New Fast Company Article Outlines Sweeping Changes in the American Workplace
Reporter Jason Wingard did his homework as he was writing his article, “This What the Office Will Look Like in 2022” that he published in Fast Company on November 17, 2020.
We are full of admiration for his research and his writing, and we are also kind of in awe of some of the statistics that he discovered and wove into his article.
Here are some of them. Note that when we were able to, we have included links to the research he cites, so you can take a look at it for yourself.
42% of the U.S. labor force was working full time from home in June 2020. His source:Stanford Institute for Economic Policy Research.
86% of managers at 80 companies believe that in the future, employees will work at home between one and four days a week. His source:Colliers International.
69% of American CEOs are planning to downsize their company’s office space. His source:KPMG.
70% of Ford employees have expressed interest in working on a hybrid (both at home and at a company facility) model. His source:CNBC.
50% of the workforce will soon embrace a workplace “ecosystem” that will include offices, houses, and third places such as coworking spaces, cafes, and libraries. His source: Cushman & Wakefield.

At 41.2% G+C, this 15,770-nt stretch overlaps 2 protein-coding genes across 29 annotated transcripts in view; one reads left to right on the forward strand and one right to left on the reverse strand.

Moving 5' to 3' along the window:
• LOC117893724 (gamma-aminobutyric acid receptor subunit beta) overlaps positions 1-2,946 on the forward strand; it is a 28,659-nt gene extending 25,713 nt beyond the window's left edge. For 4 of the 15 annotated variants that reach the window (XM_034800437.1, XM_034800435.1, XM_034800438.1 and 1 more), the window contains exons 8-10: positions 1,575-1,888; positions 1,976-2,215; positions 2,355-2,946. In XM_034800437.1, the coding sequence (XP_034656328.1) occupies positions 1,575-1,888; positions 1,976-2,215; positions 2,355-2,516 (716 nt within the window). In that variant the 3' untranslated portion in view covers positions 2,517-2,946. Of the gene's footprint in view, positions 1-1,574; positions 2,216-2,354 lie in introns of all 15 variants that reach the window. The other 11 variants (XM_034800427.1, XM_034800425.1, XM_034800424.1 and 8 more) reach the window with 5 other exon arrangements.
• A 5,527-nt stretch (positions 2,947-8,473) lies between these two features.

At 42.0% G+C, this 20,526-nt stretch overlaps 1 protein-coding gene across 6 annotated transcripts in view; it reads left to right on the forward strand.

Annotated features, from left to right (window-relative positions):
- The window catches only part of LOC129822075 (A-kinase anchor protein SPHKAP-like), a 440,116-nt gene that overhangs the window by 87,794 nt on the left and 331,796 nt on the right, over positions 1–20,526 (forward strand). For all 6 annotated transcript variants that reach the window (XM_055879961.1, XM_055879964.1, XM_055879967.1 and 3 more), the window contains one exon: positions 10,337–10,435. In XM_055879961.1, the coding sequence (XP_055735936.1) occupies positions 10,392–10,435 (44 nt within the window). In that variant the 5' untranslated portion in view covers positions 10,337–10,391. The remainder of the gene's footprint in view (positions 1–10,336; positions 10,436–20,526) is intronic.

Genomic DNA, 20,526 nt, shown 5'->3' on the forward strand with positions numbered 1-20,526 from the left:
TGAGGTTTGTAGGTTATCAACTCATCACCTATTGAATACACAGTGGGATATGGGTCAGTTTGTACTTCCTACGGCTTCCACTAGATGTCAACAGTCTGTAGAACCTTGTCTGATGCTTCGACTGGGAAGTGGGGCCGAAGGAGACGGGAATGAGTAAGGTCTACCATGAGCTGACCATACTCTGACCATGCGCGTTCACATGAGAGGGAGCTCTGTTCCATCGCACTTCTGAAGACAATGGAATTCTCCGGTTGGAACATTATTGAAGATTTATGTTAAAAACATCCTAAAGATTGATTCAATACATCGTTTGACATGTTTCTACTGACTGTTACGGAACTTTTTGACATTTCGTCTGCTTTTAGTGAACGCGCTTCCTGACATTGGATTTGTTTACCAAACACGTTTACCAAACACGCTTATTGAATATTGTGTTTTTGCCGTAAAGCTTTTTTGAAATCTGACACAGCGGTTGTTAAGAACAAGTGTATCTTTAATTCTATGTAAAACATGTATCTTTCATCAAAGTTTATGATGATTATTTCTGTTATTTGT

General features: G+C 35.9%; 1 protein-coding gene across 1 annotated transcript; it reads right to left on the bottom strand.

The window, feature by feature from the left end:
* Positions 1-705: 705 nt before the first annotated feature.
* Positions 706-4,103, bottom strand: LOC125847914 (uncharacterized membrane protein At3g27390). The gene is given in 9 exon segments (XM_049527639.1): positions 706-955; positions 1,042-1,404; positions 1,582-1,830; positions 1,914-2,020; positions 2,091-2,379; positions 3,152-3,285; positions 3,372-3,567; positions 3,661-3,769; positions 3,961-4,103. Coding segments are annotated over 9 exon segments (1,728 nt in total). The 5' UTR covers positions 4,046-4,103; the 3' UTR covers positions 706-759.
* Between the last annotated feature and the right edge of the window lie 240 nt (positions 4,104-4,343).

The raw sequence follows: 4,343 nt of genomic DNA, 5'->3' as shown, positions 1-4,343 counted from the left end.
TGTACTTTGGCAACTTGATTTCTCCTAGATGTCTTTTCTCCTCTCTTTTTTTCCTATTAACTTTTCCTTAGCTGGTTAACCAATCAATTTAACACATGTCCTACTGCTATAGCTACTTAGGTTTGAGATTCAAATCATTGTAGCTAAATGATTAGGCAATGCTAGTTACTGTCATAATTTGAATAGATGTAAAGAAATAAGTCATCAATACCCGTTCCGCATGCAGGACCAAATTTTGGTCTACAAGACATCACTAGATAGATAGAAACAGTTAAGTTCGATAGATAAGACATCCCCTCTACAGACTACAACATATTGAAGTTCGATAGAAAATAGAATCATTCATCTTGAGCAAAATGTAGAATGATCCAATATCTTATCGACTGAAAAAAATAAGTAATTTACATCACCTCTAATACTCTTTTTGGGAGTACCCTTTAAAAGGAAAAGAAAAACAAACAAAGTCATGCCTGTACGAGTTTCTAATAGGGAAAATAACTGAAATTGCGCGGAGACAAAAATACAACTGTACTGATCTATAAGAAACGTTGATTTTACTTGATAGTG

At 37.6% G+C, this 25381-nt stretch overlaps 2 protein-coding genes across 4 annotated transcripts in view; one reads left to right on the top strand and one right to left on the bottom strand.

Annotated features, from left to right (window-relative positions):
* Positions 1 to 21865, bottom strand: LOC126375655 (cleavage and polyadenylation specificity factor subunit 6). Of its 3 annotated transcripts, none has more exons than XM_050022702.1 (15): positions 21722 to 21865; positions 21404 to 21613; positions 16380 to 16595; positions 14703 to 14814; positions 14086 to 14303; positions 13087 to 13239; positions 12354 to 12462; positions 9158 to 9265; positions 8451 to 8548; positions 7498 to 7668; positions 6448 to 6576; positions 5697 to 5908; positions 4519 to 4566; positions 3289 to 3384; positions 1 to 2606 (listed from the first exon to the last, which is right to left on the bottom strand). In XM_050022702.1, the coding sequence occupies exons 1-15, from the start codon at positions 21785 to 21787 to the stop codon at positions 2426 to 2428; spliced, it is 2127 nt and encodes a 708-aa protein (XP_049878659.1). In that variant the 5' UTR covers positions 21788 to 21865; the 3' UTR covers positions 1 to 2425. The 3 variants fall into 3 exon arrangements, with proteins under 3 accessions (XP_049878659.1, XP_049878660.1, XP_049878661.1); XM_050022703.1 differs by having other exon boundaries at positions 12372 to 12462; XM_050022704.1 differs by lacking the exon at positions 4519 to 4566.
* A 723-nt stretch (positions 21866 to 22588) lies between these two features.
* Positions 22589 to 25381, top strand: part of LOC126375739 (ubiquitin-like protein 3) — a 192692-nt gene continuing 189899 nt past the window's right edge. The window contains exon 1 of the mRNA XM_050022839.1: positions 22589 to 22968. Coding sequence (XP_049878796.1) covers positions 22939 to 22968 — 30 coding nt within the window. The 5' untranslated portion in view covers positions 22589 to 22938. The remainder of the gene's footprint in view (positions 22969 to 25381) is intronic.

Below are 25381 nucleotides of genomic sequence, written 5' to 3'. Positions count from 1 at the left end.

Yes, But the Drivers of Change Vary
We know that companies of all kinds and sizes make decisions to meet their own needs and priorities. None of them look at statistics like the ones we mention above and say, “Gee, 42% of American workers are working at home . . . we should let our employees do that too.”
Instead, companies arrive at that 42% point in small in incremental ways, one decision at a time. And those decisions are made to meet their own immediate priorities and needs.
Maybe your company is asking questions like these . . .
Where do our employees work, and where would they like to work?
What are our workers’ greatest concerns about returning to work at our facilities?
Are our employees’ homes good places for them to work? If not, why not?
How does the way we do business either support or undermine our employees’ leeway to work from their home, or to work remotely?
Yes, the way your company will change depends not on trends, but on your needs and how you can meet them.